The Norway files

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It’s now three weeks since I returned from Norway. I’ve missed writing about sustainability and I’ve been reflecting on some of the failures and challenges I experienced, as well as some of the joys.

The first thing I will say is, Norway is a fabulous country for cycle touring. We climbed fjords, zoomed along rail trails and camped alongside mountain lakes and snow drifts watching reindeer zigzag across the far away hills.

It’s also a fabulous country for electric cars (we saw numerous charging stations in Oslo). And it has a pretty good recycling system, including a container deposit scheme where you earn small change every time you drop off your plastic bottles for recycling.

Having said that, prepare yourselves for a few challenges: overseas travel is damned difficult when you’re trying to go low impact or plastic free. I didn’t do nearly as well as I’d hoped. So, I thought I’d tell you a few of the struggles I have had. Here we go:

  • In-flight meals and kits: there’s no escaping these and they are jammed full of single use plastic. When you’re tired and grumpy after ten hours of flying, you’re not going to want to save your plastic packaging to recycle on arrival. If you have to change planes, you’re not going to want to explain it to the airport staff who go through your bags either. I doubt you’ll be quick enough to pull out your keep cup when the coffee cart comes around. And those airline blankets look pretty tempting when you’ve been up for 24 hours and have lost the will to live.

At the very least, you can bring your own snacks, headphones and water bottle. That’s about all I managed, despite my good intentions.

  • Carbon offsets: properly off-setting the cost of your flights is expensive. Like, really quite expensive. My goal for this blog is to come up with affordable solutions but there’s no getting around it: flights spew out a sh*t tonne of greenhouse gas and that is going to cost you.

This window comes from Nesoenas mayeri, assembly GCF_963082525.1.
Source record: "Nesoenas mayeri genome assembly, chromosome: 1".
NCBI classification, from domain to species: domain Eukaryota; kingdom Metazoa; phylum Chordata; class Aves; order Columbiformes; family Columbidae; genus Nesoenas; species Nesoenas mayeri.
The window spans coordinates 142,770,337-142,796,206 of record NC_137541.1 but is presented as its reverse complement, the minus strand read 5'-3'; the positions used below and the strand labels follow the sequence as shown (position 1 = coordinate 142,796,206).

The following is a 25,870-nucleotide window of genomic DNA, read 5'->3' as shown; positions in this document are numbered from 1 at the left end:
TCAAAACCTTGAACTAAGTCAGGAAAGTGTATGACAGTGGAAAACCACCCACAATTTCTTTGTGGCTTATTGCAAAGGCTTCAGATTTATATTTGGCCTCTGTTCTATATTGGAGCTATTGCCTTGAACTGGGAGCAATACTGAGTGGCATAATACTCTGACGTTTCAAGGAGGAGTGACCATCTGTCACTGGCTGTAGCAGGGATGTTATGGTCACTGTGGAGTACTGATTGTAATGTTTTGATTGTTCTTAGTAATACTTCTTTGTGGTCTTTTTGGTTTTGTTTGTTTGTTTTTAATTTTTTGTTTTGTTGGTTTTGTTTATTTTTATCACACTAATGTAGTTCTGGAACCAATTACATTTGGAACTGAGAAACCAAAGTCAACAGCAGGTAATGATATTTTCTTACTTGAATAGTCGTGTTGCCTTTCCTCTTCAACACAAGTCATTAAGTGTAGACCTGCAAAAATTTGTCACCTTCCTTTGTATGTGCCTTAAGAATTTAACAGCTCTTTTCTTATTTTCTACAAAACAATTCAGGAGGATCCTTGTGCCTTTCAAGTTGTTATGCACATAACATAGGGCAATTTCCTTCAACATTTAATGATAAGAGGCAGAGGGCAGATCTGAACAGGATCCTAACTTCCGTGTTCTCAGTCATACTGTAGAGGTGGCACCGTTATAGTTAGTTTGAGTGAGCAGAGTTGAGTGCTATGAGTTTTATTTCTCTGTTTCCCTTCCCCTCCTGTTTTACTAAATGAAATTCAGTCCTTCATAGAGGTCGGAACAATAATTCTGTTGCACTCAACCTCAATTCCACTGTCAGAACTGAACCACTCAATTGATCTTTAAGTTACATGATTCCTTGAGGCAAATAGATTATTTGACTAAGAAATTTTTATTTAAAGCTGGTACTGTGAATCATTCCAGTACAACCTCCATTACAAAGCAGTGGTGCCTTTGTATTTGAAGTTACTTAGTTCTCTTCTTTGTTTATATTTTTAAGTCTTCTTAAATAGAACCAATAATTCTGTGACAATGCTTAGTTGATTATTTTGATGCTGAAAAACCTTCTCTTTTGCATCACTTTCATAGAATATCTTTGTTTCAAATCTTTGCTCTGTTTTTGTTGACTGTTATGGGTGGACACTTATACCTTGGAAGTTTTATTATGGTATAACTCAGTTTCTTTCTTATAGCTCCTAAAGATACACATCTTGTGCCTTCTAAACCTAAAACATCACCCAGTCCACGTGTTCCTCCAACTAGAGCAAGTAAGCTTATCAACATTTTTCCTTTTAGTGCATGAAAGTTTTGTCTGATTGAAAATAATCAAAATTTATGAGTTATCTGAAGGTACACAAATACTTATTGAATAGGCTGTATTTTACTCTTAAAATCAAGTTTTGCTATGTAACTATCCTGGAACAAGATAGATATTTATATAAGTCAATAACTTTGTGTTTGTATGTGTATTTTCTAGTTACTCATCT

Factor it into your budget and look at alternative means of travel if they exist. Otherwise, suck it up, do your research and pay for some genuine carbon offsets like I am (eep).

  • Shopping: even with good preparation, things don’t always go to plan. On our third day in Oslo, we rocked up at Mølleren Sylvia ready to stock up on couscous, nuts, chocolates and red lentils for our cycle tour, only to find the store was closed for the whole summer!

Luckily, almost all Norwegian supermarkets sell some nuts and sweets in bulk, but we went through plenty of packaging to round out our meals. If I had my time again (and was organised) I would consider dehydrating meals to bring with us.

  • Recycling: In theory, it should be easy to recycle in Norway but the reality wasn’t always so straight forward. A lot of the camping grounds had just one bin and we couldn’t carry all our rubbish as well as our cycling gear. Unfortunately, we put quite a few kilos of waste into landfill, especially since we couldn’t find enough un-packaged food to keep us going.

My hot tip: bring some colour-coded, sealable bags or containers to help you sort your waste. If you’re cycling, save some space so you can transport your recycling and dispose of it responsibly.

Do you have any travel tips? Let me know in the comments.
– DG